Wal-Mart already has a superstore on Old Boynton Road in Boynton Beach, Florida. There are 16 Wal-Mart stores within 20 miles of Boynton Beach, including 7 supercenters. This east coast strip of Florida looks like its been riddled with Wal-Mart locations from West Palm Beach south to Coral Springs. Little wonder then that many residents in this city of roughly 69,000 people have had enough of China Mart. This week, according to the Palm Beach Post, the Boynton Beach City Commissioners ignored the impassioned pleas of area residents to reject a proposed 93,000 s.f. Wal-Mart superstore on the southern end of the city. Residents from Boynton and several surrounding towns all came to protest the unnecessary store. Boynton Beach Mayor Jerry Taylor told residents from out of town that they had no vote in the matter. The Mayor, of course, would welcome their shopping dollars — but not their opinions. There were so many people crowded into the hearing room that it became a standing room only event. The city’s lawyer at one point had to warn the rowdy residents that if they didn’t quiet down he would have them ejected. But despite all the noise, the City Commissioners turned a deaf ear to the residents’ needs. Citizens were especially upset with the retailer’s plan to stay open 24 hours a day — a proposal that Wal-Mart refused to change. Residents said 24/7 operations would be an invitation to crime. Given the rash of murders and suicides in recent weeks in Wal-Mart parking lots, the concern over crime appeared well-founded. Opponents of the store were also upset by the specter of more truck traffic, and the uninviting appearance of the store itself. According to the Post, the City Commissioners were asked to be more deliberate about this project, and give it a longer, more careful review. “You should listen to the residents and take a step back and incorporate some of their suggestions,” one Boynton Beach resident was quoted as saying. The debate continued almost until midnight, when the Commissioners granted Wal-Mart four variances from the city’s zoning code — in effect making Boynton Beach fit Wal-Mart, rather than the reverse.
The Commissioners are insisting that Wal-Mart make certain “aesthetic changes” to the store’s appearance, according to the Post. City officials also want Wal-Mart to hold a job fair so that local residents would be able to apply for the 150 ‘new’ jobs that Wal-Mart promised were coming.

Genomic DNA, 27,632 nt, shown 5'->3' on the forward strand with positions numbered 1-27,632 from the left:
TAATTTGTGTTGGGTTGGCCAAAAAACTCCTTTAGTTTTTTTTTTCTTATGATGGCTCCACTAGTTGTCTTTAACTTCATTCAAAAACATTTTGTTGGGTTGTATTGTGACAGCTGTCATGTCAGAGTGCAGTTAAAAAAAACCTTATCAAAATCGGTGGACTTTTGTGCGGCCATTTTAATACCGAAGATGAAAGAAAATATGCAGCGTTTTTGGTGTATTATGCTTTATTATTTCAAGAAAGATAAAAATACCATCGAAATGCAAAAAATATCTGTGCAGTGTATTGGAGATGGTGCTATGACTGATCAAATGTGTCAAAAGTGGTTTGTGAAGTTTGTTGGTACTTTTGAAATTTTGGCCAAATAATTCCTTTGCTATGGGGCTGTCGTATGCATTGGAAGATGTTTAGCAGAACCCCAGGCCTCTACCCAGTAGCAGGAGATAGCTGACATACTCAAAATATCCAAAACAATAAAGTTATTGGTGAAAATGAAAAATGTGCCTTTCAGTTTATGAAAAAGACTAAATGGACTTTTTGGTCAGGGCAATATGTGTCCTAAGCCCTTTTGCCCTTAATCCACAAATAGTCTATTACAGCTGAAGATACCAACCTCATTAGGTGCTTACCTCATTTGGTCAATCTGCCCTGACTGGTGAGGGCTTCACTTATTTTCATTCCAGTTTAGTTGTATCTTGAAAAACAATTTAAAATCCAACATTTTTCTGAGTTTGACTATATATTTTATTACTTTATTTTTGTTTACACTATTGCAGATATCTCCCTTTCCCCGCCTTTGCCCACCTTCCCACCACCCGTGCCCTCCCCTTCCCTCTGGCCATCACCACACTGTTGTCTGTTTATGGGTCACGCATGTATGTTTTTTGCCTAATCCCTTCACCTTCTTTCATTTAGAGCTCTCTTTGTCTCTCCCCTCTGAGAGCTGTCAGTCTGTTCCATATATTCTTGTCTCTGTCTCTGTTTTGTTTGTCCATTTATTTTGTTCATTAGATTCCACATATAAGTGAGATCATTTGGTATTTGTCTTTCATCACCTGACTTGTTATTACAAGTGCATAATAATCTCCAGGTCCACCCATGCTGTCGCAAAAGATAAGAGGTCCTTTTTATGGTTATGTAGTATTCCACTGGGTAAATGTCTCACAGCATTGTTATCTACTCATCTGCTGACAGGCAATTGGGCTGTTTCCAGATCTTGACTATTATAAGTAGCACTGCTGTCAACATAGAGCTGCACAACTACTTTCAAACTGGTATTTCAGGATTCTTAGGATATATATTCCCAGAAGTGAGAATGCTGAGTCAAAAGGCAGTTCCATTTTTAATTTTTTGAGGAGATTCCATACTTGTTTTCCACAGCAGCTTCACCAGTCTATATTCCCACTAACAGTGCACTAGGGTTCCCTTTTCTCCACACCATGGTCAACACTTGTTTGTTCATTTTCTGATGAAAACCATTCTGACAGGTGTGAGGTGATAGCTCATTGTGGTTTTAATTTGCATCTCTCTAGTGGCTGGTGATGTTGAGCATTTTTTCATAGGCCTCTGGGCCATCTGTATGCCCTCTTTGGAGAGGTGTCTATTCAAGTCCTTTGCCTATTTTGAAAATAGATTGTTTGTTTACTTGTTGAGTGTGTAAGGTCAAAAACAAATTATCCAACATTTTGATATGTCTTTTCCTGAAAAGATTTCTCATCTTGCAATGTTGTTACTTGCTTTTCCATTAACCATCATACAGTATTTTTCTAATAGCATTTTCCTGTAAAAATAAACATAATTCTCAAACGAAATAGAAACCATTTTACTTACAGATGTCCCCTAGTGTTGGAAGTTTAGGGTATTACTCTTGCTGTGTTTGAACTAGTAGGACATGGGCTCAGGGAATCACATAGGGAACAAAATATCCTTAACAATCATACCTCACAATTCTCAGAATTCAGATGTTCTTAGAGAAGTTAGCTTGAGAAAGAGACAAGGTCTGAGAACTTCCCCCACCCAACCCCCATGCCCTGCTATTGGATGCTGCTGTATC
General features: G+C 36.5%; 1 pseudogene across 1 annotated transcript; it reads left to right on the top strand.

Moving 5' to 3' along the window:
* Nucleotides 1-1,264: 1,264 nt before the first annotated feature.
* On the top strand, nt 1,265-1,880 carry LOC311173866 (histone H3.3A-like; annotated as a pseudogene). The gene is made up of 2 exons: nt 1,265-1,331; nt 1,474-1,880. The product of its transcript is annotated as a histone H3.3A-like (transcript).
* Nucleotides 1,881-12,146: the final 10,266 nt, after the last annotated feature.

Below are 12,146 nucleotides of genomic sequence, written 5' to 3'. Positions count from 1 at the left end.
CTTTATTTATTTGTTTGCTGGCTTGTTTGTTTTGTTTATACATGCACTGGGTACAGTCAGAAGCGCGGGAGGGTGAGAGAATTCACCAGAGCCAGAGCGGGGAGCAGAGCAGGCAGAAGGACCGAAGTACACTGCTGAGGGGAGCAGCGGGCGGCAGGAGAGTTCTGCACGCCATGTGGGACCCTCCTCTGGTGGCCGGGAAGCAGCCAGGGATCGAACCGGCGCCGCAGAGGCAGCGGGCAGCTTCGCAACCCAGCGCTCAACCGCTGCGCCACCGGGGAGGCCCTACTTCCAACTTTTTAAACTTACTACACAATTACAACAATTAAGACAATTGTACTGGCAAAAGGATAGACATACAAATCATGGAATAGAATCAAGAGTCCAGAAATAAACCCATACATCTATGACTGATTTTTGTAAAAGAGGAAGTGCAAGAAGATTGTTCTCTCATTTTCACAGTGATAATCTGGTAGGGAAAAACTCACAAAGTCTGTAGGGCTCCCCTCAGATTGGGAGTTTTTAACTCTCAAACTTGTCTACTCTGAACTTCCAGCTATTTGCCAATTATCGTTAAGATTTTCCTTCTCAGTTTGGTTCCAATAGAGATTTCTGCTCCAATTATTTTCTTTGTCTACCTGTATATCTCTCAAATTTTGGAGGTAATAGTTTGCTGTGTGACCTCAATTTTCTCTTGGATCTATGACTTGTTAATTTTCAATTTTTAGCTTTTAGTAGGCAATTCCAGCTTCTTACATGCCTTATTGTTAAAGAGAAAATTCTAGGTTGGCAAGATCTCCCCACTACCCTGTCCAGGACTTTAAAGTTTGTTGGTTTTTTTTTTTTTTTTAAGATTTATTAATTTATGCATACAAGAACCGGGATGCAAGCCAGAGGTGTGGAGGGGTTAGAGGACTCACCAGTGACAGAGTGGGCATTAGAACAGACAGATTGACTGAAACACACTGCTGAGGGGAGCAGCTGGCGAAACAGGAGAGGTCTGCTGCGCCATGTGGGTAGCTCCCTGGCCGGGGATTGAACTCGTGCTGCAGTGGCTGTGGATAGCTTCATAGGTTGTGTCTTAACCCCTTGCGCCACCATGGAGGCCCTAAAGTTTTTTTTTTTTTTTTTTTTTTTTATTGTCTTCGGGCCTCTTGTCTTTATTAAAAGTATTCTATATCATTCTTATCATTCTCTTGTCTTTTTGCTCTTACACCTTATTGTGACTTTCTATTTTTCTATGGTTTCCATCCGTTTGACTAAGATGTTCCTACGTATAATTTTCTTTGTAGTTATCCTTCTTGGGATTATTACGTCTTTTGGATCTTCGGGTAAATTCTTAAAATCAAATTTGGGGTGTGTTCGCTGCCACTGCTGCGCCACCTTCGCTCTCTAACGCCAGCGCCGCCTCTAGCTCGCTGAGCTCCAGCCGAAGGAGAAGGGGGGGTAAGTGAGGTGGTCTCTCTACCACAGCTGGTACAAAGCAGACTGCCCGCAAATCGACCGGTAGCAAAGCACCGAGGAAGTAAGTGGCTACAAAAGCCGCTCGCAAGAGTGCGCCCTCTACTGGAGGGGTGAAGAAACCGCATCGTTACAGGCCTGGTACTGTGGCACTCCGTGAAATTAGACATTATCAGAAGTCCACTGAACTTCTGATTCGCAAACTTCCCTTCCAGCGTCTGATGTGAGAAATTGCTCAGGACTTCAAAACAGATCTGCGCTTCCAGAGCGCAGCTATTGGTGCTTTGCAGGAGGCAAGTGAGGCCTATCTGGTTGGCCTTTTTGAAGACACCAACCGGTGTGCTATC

Unfortunately, the Mayor and City Commissioners are economically illiterate. No one has warned them that this project will produce a negligible impact economically on Boynton Beach, because most of Wal-Mart’s sales will come from existing cash registers in the city — including the existing Wal-Mart supercenter in Boynton Beach. Wal-Mart does not represent added value to the local economy, but simply a form of retail musical chairs. This Wal-Mart decision is inconsistent with the city’s 2008 Comprehensive Plan for land use. The first Goal in that Plan calls for “minimizing land use conflicts, maintaining the character of the community,” neither of which another Wal-Mart does. One of the city’s land use objectives is to “discourage the proliferation of urban sprawl and… facilitate a compact urban development pattern that provides opportunities to more efficiently use and develop infrastructure, land, and other resources and services.” The city’s land use policies talk about “continuous promotion of compact developments,” and “requiring, in all future development and redevelopment in the City, land use patterns that are non-strip in nature and demonstrate the ability to attract and encourage a functional mix of uses.” Another policy instructs the city to “actively work toward the elimination of uses that are incompatible with surrounding uses.” Readers are urged to email Boynton Beach Mayor Jerry Taylor at: [email protected] with the following message: “Dear Mayor Taylor, Your city does not need two Wal-Mart supercenters. Not only will they cannibalize each other — but they will crowd out other smaller businesses, leaving you with little to show for new jobs once the second store opens. Most of Wal-Mart’s sales will come from other merchants. What happened to your city’s Comp Plan commitment to ‘discourage the proliferation of urban sprawl?’ This project is 100% sprawl, and will continue to erode the character of your surrounding neighborhoods. These huge projects create land use conflicts. Just look at the reaction to this week’s meeting on Wal-Mart. Your message to neighboring towns was: ‘we’ll gladly take your money but please spare us your opinions.’ This Wal-Mart decision will be one of the biggest mistakes in your tenure as Mayor. I hope Boynton Beach residents consider litigating this decision, because Boynton Beach is turning into Walton Beach.”